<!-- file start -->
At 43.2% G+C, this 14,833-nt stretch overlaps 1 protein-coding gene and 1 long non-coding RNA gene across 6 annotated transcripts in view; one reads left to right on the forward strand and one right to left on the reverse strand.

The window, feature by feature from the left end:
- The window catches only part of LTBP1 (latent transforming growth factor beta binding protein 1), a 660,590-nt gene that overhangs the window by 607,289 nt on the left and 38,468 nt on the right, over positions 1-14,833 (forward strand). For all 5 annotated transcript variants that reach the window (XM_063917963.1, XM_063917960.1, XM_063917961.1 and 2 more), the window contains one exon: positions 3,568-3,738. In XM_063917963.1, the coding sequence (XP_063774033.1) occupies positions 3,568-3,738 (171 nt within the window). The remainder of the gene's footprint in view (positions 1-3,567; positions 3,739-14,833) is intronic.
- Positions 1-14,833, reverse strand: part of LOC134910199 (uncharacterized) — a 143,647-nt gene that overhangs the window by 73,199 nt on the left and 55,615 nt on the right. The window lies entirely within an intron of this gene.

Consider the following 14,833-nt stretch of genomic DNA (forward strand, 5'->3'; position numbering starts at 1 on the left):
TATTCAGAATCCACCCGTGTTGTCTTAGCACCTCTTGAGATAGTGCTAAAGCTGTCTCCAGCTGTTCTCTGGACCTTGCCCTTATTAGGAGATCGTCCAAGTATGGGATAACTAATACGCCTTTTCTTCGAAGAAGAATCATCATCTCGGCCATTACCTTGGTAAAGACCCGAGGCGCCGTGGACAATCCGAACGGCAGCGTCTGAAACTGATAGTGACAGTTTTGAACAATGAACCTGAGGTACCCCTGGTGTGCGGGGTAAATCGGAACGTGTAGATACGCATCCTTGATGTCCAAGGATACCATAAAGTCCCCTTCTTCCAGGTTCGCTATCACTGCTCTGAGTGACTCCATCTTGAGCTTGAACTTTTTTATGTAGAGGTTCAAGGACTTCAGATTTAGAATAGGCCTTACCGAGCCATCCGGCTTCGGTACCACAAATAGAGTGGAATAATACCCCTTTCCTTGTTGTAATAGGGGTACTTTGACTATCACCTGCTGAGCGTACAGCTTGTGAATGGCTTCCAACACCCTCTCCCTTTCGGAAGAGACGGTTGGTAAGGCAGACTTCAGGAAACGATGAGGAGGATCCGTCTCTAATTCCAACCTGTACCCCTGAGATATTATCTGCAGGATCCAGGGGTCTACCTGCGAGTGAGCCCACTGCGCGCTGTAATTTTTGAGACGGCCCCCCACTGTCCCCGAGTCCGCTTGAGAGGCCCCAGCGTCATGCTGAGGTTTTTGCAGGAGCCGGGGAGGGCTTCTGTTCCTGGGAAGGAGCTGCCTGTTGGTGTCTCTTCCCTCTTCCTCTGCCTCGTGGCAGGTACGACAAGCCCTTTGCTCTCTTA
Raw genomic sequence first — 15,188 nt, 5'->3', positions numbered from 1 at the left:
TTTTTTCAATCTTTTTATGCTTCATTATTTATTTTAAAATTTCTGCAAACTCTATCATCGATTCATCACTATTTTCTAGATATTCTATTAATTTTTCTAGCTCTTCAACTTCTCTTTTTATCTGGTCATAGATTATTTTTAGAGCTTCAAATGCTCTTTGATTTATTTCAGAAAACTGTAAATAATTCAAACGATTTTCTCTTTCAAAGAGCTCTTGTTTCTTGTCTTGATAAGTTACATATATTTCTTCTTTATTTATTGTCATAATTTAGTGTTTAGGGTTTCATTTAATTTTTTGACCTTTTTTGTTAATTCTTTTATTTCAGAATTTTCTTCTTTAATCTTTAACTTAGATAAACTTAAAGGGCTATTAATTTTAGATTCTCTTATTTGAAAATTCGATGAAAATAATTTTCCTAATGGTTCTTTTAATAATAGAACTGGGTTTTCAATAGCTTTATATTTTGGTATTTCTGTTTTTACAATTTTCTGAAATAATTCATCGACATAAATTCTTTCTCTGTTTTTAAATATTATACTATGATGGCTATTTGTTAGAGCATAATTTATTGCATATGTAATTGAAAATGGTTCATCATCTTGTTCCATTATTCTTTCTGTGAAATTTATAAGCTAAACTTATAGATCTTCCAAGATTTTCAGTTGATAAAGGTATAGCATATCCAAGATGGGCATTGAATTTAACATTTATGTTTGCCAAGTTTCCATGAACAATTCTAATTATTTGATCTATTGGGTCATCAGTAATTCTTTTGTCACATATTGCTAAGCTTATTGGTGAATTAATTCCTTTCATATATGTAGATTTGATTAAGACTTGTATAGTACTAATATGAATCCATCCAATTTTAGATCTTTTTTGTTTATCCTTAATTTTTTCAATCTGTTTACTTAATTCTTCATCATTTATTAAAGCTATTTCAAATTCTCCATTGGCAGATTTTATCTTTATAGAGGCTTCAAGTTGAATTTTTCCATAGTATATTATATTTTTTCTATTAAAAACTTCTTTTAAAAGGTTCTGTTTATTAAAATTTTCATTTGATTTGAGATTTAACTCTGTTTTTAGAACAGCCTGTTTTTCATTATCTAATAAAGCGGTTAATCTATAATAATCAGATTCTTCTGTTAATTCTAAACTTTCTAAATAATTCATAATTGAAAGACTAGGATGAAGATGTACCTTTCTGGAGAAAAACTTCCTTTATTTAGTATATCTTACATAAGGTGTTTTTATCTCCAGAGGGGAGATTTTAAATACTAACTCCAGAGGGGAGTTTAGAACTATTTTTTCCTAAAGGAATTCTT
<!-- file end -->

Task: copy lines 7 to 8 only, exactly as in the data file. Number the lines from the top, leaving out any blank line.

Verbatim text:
Raw genomic sequence first — 15,188 nt, 5'->3', positions numbered from 1 at the left:
TTTTTTCAATCTTTTTATGCTTCATTATTTATTTTAAAATTTCTGCAAACTCTATCATCGATTCATCACTATTTTCTAGATATTCTATTAATTTTTCTAGCTCTTCAACTTCTCTTTTTATCTGGTCATAGATTATTTTTAGAGCTTCAAATGCTCTTTGATTTATTTCAGAAAACTGTAAATAATTCAAACGATTTTCTCTTTCAAAGAGCTCTTGTTTCTTGTCTTGATAAGTTACATATATTTCTTCTTTATTTATTGTCATAATTTAGTGTTTAGGGTTTCATTTAATTTTTTGACCTTTTTTGTTAATTCTTTTATTTCAGAATTTTCTTCTTTAATCTTTAACTTAGATAAACTTAAAGGGCTATTAATTTTAGATTCTCTTATTTGAAAATTCGATGAAAATAATTTTCCTAATGGTTCTTTTAATAATAGAACTGGGTTTTCAATAGCTTTATATTTTGGTATTTCTGTTTTTACAATTTTCTGAAATAATTCATCGACATAAATTCTTTCTCTGTTTTTAAATATTATACTATGATGGCTATTTGTTAGAGCATAATTTATTGCATATGTAATTGAAAATGGTTCATCATCTTGTTCCATTATTCTTTCTGTGAAATTTATAAGCTAAACTTATAGATCTTCCAAGATTTTCAGTTGATAAAGGTATAGCATATCCAAGATGGGCATTGAATTTAACATTTATGTTTGCCAAGTTTCCATGAACAATTCTAATTATTTGATCTATTGGGTCATCAGTAATTCTTTTGTCACATATTGCTAAGCTTATTGGTGAATTAATTCCTTTCATATATGTAGATTTGATTAAGACTTGTATAGTACTAATATGAATCCATCCAATTTTAGATCTTTTTTGTTTATCCTTAATTTTTTCAATCTGTTTACTTAATTCTTCATCATTTATTAAAGCTATTTCAAATTCTCCATTGGCAGATTTTATCTTTATAGAGGCTTCAAGTTGAATTTTTCCATAGTATATTATATTTTTTCTATTAAAAACTTCTTTTAAAAGGTTCTGTTTATTAAAATTTTCATTTGATTTGAGATTTAACTCTGTTTTTAGAACAGCCTGTTTTTCATTATCTAATAAAGCGGTTAATCTATAATAATCAGATTCTTCTGTTAATTCTAAACTTTCTAAATAATTCATAATTGAAAGACTAGGATGAAGATGTACCTTTCTGGAGAAAAACTTCCTTTATTTAGTATATCTTACATAAGGTGTTTTTATCTCCAGAGGGGAGATTTTAAATACTAACTCCAGAGGGGAGTTTAGAACTATTTTTTCCTAAAGGAATTCTT